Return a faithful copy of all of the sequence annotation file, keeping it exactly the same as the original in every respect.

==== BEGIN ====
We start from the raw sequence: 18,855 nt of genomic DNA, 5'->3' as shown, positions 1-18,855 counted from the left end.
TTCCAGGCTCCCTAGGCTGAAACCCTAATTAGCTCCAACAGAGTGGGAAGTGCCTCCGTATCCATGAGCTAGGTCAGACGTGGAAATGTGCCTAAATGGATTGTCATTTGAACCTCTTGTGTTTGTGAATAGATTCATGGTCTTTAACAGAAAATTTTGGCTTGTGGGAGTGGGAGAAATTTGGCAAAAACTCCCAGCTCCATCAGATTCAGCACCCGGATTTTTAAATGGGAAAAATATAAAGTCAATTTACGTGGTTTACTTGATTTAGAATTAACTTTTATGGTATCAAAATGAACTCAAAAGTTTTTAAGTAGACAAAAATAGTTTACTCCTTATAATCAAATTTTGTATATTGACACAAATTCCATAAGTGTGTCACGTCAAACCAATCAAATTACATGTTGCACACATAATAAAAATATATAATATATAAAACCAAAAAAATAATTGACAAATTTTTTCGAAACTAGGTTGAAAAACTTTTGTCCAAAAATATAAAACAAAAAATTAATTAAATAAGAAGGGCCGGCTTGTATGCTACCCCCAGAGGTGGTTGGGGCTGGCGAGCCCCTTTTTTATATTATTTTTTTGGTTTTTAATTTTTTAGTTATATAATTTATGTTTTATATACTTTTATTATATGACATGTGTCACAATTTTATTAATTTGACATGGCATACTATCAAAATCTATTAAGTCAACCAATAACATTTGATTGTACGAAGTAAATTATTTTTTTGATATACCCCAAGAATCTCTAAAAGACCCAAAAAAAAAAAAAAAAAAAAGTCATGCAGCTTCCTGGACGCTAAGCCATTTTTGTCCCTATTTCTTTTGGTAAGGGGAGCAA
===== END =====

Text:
We start from the raw sequence: 18,855 nt of genomic DNA, 5'->3' as shown, positions 1-18,855 counted from the left end.
TTCCAGGCTCCCTAGGCTGAAACCCTAATTAGCTCCAACAGAGTGGGAAGTGCCTCCGTATCCATGAGCTAGGTCAGACGTGGAAATGTGCCTAAATGGATTGTCATTTGAACCTCTTGTGTTTGTGAATAGATTCATGGTCTTTAACAGAAAATTTTGGCTTGTGGGAGTGGGAGAAATTTGGCAAAAACTCCCAGCTCCATCAGATTCAGCACCCGGATTTTTAAATGGGAAAAATATAAAGTCAATTTACGTGGTTTACTTGATTTAGAATTAACTTTTATGGTATCAAAATGAACTCAAAAGTTTTTAAGTAGACAAAAATAGTTTACTCCTTATAATCAAATTTTGTATATTGACACAAATTCCATAAGTGTGTCACGTCAAACCAATCAAATTACATGTTGCACACATAATAAAAATATATAATATATAAAACCAAAAAAATAATTGACAAATTTTTTCGAAACTAGGTTGAAAAACTTTTGTCCAAAAATATAAAACAAAAAATTAATTAAATAAGAAGGGCCGGCTTGTATGCTACCCCCAGAGGTGGTTGGGGCTGGCGAGCCCCTTTTTTATATTATTTTTTTGGTTTTTAATTTTTTAGTTATATAATTTATGTTTTATATACTTTTATTATATGACATGTGTCACAATTTTATTAATTTGACATGGCATACTATCAAAATCTATTAAGTCAACCAATAACATTTGATTGTACGAAGTAAATTATTTTTTTGATATACCCCAAGAATCTCTAAAAGACCCAAAAAAAAAAAAAAAAAAAAGTCATGCAGCTTCCTGGACGCTAAGCCATTTTTGTCCCTATTTCTTTTGGTAAGGGGAGCAA